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Hollywood wants Sudbury boxing coach in its corner

Gord Apolloni has gained an entirely new appreciation for the film industry. Following his experience with A Fighting Man, he said he'll never watch a movie the same way again.
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Top Glove Boxing Academy head coach Gord Apolloni talks with actor Izaak Smith during filming of a scene for A Fighting Man. File photo.

Gord Apolloni has gained an entirely new appreciation for the film industry.

Following his experience with A Fighting Man, he said he'll never watch a movie the same way again. That's not to say the magic has been lost — he just knows all the work that goes into the process.

The local boxing coach and his gym were hand-picked by Prison Break star Dominic Purcell while he was in town filming The Frozen and gearing up for A Fighting Man. The actor had asked around town for training facilities, and liked what he saw when he first arrived at Top Glove.

And then the training began.

Greg Brown, who works closely with Apolloni and has been on a number of sets before, began sparring with Purcell as soon as his skills started to develop.

Purcell's official fighting program began in February and lasted until filming wrapped up in May. Under the careful eye of Apolloni, an Olympic coach, Purcell quickly developed a strong set of boxing skills. Brown said he left the gym with a black eye and bruises more than once.

While Apolloni was responsible for choreographing the fight — every punch, every step, every crash — it only worked because the actors were so dedicated to actually learning the skills, he said.

“It was neat to see the transformation,” he said.

Apolloni said both Purcell and Izaak Smith, who played the role of an up-and-coming fighter, put a tremendous amount of effort into their training regimens.


"That's what elite athletes do,” Apolloni said. “They do what they need to do to become the best.”

While A Fighting Man has wrapped up filming, both actors are now interested in continuing the fight. Purcell told Apolloni he is interested in competing in tournaments.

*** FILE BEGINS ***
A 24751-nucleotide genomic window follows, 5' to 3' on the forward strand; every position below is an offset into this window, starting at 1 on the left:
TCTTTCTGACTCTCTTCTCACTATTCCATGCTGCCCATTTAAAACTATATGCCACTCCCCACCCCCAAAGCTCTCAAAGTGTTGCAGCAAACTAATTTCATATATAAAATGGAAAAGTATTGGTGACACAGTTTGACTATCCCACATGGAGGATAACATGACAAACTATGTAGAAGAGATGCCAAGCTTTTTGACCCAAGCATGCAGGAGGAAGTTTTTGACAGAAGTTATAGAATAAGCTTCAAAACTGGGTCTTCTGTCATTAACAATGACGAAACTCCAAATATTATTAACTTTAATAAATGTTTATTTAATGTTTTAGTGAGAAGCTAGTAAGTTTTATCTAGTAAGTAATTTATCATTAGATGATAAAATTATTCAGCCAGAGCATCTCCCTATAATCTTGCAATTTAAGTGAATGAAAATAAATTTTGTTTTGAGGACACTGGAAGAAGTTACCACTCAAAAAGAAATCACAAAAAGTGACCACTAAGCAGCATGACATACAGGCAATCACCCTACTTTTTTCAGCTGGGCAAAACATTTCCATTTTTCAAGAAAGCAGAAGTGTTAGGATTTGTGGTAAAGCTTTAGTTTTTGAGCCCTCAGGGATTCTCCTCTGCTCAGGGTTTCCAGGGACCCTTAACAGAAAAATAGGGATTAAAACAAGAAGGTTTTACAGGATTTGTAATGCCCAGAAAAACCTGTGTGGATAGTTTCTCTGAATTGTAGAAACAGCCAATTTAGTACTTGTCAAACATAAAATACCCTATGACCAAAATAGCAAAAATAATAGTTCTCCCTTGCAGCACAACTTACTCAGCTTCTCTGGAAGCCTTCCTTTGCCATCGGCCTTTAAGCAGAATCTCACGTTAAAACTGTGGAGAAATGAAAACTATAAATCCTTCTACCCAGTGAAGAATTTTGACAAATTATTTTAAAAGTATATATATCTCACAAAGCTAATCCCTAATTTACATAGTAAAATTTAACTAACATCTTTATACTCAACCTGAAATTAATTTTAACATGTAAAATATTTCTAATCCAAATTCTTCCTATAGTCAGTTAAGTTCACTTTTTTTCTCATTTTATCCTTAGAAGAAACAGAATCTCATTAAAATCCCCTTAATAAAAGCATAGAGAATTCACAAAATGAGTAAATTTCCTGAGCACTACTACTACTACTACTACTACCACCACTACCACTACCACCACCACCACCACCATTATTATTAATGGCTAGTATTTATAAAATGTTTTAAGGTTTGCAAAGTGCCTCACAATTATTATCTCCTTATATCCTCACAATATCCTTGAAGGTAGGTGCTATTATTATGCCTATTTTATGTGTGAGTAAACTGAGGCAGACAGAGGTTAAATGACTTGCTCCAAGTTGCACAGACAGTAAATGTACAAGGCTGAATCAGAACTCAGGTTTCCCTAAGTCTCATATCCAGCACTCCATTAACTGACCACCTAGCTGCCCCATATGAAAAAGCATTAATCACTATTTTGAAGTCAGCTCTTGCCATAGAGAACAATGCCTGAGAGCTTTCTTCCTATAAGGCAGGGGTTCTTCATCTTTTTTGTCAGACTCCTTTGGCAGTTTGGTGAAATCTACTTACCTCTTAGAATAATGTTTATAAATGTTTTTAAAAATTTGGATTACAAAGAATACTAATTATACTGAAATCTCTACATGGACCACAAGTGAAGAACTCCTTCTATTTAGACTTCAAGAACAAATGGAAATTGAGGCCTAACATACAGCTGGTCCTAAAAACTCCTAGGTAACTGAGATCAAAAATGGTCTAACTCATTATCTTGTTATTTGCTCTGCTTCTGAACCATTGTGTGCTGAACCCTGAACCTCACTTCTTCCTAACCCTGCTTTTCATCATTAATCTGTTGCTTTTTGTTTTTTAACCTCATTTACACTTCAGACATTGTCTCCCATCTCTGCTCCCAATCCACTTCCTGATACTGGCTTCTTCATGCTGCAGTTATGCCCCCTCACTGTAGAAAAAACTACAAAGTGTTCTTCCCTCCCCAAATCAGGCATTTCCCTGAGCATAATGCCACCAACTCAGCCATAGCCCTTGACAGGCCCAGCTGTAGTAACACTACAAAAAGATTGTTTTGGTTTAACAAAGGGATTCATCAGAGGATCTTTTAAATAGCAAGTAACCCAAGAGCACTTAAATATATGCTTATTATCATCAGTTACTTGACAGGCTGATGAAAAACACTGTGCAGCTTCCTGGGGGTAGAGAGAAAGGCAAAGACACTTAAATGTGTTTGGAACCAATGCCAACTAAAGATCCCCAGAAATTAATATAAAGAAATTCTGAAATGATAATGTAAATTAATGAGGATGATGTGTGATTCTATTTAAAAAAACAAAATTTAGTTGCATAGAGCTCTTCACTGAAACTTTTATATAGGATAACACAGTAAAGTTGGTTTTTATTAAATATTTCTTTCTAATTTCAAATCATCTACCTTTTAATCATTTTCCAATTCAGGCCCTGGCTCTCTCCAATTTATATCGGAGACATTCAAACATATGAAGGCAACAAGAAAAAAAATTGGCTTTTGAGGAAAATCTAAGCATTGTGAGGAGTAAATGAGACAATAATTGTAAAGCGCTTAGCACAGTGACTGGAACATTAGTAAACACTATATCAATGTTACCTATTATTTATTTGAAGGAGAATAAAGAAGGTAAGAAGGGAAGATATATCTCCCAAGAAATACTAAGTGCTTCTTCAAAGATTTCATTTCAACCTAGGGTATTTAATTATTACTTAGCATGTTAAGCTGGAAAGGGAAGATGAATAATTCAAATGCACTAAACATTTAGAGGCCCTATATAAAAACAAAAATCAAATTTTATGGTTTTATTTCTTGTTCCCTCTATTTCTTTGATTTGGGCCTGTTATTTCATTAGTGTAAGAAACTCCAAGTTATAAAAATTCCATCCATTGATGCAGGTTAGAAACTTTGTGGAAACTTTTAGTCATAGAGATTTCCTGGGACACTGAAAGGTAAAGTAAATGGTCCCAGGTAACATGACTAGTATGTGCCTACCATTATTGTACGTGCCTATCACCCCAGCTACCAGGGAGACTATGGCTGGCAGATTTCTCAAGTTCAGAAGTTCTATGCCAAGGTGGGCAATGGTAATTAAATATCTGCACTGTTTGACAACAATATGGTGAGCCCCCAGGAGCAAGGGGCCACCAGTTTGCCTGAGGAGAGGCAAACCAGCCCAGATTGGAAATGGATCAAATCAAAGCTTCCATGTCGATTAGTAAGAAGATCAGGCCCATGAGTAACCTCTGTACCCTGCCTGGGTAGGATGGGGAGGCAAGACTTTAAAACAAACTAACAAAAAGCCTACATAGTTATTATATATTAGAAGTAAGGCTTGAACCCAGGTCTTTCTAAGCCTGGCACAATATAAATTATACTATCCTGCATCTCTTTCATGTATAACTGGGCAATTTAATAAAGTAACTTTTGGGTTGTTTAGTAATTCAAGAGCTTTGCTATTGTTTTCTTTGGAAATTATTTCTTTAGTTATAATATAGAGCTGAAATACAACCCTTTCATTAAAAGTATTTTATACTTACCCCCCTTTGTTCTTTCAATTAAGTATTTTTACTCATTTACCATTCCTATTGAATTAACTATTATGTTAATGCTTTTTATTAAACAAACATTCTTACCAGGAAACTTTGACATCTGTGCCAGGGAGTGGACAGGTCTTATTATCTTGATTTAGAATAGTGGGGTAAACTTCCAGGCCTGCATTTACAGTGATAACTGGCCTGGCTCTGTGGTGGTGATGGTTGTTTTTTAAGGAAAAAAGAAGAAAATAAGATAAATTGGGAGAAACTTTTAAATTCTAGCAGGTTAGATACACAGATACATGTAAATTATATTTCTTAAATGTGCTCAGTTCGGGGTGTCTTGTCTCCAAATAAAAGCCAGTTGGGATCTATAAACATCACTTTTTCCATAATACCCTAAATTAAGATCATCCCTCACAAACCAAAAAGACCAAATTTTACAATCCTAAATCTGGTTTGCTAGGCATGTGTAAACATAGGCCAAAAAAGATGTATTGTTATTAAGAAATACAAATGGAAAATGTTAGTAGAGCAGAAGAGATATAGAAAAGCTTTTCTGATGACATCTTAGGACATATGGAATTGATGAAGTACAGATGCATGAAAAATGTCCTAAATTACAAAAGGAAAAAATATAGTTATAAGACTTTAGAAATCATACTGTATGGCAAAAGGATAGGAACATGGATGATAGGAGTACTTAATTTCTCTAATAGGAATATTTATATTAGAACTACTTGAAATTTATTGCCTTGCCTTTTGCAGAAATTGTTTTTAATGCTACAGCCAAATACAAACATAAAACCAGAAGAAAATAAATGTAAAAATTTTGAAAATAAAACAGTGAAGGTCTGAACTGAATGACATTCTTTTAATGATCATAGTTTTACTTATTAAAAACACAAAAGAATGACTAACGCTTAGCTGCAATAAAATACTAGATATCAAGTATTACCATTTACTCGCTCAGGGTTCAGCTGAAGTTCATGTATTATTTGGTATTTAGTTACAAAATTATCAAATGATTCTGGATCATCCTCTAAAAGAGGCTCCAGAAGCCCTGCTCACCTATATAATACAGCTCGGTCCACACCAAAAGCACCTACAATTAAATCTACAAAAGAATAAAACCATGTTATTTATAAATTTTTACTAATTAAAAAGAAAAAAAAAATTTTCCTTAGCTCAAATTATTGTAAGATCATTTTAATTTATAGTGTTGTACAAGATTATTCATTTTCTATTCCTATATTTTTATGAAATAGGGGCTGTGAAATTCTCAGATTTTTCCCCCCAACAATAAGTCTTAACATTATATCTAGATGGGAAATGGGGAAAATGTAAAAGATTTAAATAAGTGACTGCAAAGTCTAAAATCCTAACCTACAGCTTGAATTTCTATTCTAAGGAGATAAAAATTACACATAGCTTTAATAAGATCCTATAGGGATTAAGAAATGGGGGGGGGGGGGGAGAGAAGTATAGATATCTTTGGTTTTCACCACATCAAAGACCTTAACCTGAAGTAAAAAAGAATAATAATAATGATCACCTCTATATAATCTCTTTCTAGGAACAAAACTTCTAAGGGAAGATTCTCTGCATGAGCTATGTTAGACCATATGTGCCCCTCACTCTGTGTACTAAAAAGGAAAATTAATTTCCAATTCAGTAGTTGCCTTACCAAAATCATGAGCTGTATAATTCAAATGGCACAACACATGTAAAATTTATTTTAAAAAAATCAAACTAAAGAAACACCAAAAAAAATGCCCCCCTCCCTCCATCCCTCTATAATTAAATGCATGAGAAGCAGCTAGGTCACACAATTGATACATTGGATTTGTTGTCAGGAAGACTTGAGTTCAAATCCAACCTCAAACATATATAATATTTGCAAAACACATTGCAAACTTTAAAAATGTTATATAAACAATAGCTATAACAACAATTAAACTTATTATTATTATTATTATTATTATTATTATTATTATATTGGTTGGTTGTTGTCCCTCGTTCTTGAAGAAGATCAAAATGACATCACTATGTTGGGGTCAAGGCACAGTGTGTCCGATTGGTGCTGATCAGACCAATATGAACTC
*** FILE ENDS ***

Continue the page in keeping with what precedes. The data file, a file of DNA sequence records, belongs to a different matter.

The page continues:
On top of raising the profile of his gym with celebrity endorsement, Top Glove also received a makeover. The film's production team painted the Regent Street space to suit the needs of the camera, as it was used as a location for filming.

They also purchased equipment like gloves, hand wraps and apparel — about $1,500 worth — that was left for the training facility to use.

And of course, they also paid Top Glove for training and use of the space.

Apolloni said it's nice to know rent will be covered for the next few months.

For Apolloni, a registered referee, the knock-out punch came when he was asked to ref in the film — a role complete with speaking lines.

“We want you,” Apolloni recalled the film's writer and director, Damian Lee, tell him. “You know exactly where to be after each combination.”

He impressed the crew so much, he has been invited to Toronto to assist with editing fight scenes for A Fighting Man to ensure they look as legitimate as possible.

He said he has also been added to a list of film fight choreographers, and said he would be more than happy to take on another project like this.

“We were really fortunate to have them here,” Apolloni said of the A Fighting Man film crew.




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